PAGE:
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Challenges exist in enforcing TNFD recommendations: Pivotal

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Companies and their investors face a new disclosure regime to support global efforts to protect nature and biodiversity.

This week the Taskforce for Nature-related Financial Disclosures (TNFD) published 14 recommendations to “encourage and facilitate a shift in the mindset and behaviour of companies and financial institutions through enterprise and portfolio risk management and mainstream corporate reporting”. 

The disclosures – which are voluntary for the time being – are designed “to promote the provision of clear, comparable and consistent information by companies to investors and other providers of capital” which should drive investment towards projects with “nature-positive” outcomes.

Stakeholders across government and financial and environmental organisations have come out in support of the recommendations including Eric Usher, Head of the United Nations Environment Programme’s Finance Initiative who describes them as “an important milestone on the journey towards a nature-positive economy, providing clarity, consistency and comparability for market-uptake.”

He adds “We will continue to drive the financial sector’s action on nature through capacity building, piloting and other technical support with our members.”

Meanwhile Dr Richard Mattison, Vice Chair, S&P Global Sustainable1, says: “Eighty-five per cent of the world’s largest companies have a significant dependency on nature across their direct operations, illustrating the importance of nature to corporates and investors. The [TNFD] recommendations address a vital need as, quite simply, nature risk is financial risk.”

But according to Zoe Balmforth, ecologist and Co-founder of Pivotal a biodiversity data and analytics company, for TNFD to succeed it needs reliable, consistent and provable disclosures from companies on which to base their investment decisions. And for that to happen, companies need access to data sets that help reveal their impact on nature.

The Taskforce says it provides a set of metrics for measurement and a suite of guidance to help organisations get started on nature-related assessment and disclosure, but there are, Balmforth says, challenges in gathering that data across supply chains, particularly for large global organisations.

Speaking to IAM from Climate Week in New York this week Balmforth says: “I have conducted an impact assessment for a big food company and a rough estimate of their land footprint [in terms of impact on nature] is the size of a country, but they have no idea where most of that impact happens. They might know that they get some of their soy from Brazil but is it from a part of the country that was deforested 100 years ago or is it damaging the last remaining rainforests?”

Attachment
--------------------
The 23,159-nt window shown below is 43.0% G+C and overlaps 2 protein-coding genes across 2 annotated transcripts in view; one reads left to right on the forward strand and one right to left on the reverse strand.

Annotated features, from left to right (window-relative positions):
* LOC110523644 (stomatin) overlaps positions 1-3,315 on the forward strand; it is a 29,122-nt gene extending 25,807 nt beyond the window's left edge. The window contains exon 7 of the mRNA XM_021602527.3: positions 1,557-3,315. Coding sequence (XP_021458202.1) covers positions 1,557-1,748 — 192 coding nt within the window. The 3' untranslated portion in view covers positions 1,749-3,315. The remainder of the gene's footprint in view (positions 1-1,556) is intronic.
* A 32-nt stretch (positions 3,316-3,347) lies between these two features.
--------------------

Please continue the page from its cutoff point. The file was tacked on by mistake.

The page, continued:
Balmforth says that without this granular detail it is impossible for companies – and their investors to get a handle on their impact and report it accurately. 

“The risk is that companies just decide this is too difficult or there is too much risk from relying on estimates, so they choose not to report. You have to remember that TNFD is voluntary and without the imperative to disclose, maybe companies will choose not to.”

Pivotal captures biodiversity data “on the ground using a range of technologies. All the data we collect is organised and analysed first with machine learning, then quality-checked by ecosystem experts”.

Balmforth adds: “We’ve got a community of experts that log in and verify whether the machine learning is right or wrong. By using technology, the data is transparent because it’s auditable. You can see the whole process. And then we output different metrics for biodiversity for example species diversity or habitat condition, and that gives us real numbers of the state of nature. “

Returning to the voluntary nature of TNFD, Balmforth says there needs to be a requirement – be that imposed by investors or policymakers – on companies to report impact, even if those disclosures are based on estimates.

“There needs to be a need [to report] because businesses will do what they are required to do. And that need could come from investors. It doesn’t have to come from governments because they are moving pretty slowly on this.”

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